Maurizio Pollini, Royal Festival Hall, London, review: His playing had a watchmaker’s dry precision

Michael Church
The pianist Maurizio Pollini performed at the Royal Festival Hall: Matthias Bothor

​This great Italian poet of the keyboard is now 75, but he still keeps his annual double-tryst with the Southbank Centre. Earlier this month he gave a Chopin and Debussy recital, and for this second event it was Schoenberg and Beethoven: all composers whose music it has been his life-work to interpret. But he’s a nervy beast, and his playing can be very uneven.

First up were Schoenberg’s Three Piano Pieces Opus 11, followed by the same composer’s Six Little Piano Pieces Opus 19. In the first set the composer was still working uneasily within the realm of tonality, and in the second he had proclaimed himself free of it. Pollini’s playing had a watchmaker’s dry precision, while judiciously allowing shafts of emotion to shine through.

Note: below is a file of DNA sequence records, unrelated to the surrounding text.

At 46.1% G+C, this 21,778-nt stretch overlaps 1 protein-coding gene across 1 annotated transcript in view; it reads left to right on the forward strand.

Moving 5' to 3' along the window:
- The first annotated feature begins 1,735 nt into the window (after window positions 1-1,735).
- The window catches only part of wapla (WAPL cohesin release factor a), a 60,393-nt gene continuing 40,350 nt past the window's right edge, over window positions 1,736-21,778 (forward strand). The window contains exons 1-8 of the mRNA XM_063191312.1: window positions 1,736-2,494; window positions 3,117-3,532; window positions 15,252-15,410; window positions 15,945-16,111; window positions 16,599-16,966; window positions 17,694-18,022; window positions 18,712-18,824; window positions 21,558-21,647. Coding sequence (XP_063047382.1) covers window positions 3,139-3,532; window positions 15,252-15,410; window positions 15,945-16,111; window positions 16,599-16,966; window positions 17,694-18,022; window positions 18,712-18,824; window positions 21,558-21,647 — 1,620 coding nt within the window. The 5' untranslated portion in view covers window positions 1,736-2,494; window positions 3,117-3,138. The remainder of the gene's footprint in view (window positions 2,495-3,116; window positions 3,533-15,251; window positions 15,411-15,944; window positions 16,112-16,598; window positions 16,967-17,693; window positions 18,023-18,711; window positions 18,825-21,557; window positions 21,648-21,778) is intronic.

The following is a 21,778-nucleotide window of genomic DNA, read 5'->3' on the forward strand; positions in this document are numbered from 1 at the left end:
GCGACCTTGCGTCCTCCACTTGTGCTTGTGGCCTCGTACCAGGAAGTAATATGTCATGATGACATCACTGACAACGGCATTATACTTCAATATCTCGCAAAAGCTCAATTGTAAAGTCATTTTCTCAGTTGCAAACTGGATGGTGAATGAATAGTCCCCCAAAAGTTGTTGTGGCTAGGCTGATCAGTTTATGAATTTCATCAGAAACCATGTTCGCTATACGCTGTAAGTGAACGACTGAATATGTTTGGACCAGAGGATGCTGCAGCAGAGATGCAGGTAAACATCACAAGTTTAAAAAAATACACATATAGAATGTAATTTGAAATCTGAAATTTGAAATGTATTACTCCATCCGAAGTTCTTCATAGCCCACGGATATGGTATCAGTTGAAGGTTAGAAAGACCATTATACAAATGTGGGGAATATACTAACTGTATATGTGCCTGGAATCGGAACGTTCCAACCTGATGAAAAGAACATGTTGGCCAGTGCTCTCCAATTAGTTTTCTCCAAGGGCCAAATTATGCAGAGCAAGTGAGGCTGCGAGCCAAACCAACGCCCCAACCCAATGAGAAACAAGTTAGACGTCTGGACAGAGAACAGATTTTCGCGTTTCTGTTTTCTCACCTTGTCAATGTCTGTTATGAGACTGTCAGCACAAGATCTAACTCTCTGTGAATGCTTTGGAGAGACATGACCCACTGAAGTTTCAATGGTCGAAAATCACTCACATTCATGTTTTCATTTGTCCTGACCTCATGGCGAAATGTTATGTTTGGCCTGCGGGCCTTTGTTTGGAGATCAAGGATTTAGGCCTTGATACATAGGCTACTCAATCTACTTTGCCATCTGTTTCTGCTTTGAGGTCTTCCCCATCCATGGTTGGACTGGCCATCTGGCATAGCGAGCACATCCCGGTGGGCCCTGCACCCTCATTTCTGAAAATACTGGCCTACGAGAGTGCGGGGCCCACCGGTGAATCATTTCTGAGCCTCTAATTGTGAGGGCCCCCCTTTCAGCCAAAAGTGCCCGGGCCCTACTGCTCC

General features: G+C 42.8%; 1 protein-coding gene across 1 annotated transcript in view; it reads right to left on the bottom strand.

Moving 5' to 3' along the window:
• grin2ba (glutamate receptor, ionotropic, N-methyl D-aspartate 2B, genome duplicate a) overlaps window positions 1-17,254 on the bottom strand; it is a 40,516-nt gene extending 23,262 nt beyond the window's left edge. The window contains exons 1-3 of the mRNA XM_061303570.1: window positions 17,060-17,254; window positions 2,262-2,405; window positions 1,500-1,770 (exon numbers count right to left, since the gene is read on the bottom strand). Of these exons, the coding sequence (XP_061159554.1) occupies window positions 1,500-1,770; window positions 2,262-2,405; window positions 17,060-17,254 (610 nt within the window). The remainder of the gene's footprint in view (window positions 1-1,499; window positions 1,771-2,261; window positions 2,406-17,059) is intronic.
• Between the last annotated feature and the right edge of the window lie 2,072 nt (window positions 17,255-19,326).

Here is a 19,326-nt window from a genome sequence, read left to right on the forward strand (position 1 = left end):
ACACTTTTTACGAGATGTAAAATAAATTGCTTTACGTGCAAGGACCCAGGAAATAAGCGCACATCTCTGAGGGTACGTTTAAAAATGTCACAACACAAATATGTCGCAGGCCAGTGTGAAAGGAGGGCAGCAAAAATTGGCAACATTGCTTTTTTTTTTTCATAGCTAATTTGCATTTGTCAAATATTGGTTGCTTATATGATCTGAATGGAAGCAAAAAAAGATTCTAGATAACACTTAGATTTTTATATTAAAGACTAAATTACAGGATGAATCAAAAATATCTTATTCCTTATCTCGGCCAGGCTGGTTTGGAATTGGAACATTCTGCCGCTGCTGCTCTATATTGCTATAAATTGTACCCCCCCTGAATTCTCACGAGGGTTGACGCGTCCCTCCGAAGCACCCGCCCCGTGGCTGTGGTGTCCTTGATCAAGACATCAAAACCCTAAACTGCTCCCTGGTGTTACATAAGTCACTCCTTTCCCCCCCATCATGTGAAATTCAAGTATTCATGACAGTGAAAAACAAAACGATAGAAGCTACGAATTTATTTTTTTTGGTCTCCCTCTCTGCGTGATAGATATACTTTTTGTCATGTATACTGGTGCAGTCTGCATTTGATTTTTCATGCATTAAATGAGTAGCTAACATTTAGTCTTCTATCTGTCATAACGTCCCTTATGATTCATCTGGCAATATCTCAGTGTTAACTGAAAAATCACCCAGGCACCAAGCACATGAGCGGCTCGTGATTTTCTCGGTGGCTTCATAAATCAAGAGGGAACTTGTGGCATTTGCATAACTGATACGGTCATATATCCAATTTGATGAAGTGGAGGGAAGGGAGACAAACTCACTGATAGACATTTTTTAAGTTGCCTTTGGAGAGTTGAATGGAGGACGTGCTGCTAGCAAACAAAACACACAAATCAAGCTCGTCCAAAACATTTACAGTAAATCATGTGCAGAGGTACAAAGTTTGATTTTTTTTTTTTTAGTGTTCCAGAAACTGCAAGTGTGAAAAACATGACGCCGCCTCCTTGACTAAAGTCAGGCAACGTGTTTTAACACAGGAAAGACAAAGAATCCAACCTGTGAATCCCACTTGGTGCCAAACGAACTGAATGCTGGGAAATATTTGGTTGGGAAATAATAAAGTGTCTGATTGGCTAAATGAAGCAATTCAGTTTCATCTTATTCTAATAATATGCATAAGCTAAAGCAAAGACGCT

We had been looking forward to seeing what he would make of Beethoven’s hackneyed Sonata Pathétique, but were terribly disappointed. His playing in the Allegro was hurried and technically messy, while the great Adagio had no mystery, and the Rondo came and went with brisk impatience. How on earth would Pollini survive the much greater technical demands of the late Sonata a Therese?

Brilliantly, was the answer, with a lovely piece of pianistic tightrope-walking. And if the Appassionata, which followed, had smudges galore, it also had a chaste beauty. Then, with a smile, came two Beethoven Bagatelles as encores. These were perfection incarnate: job done.

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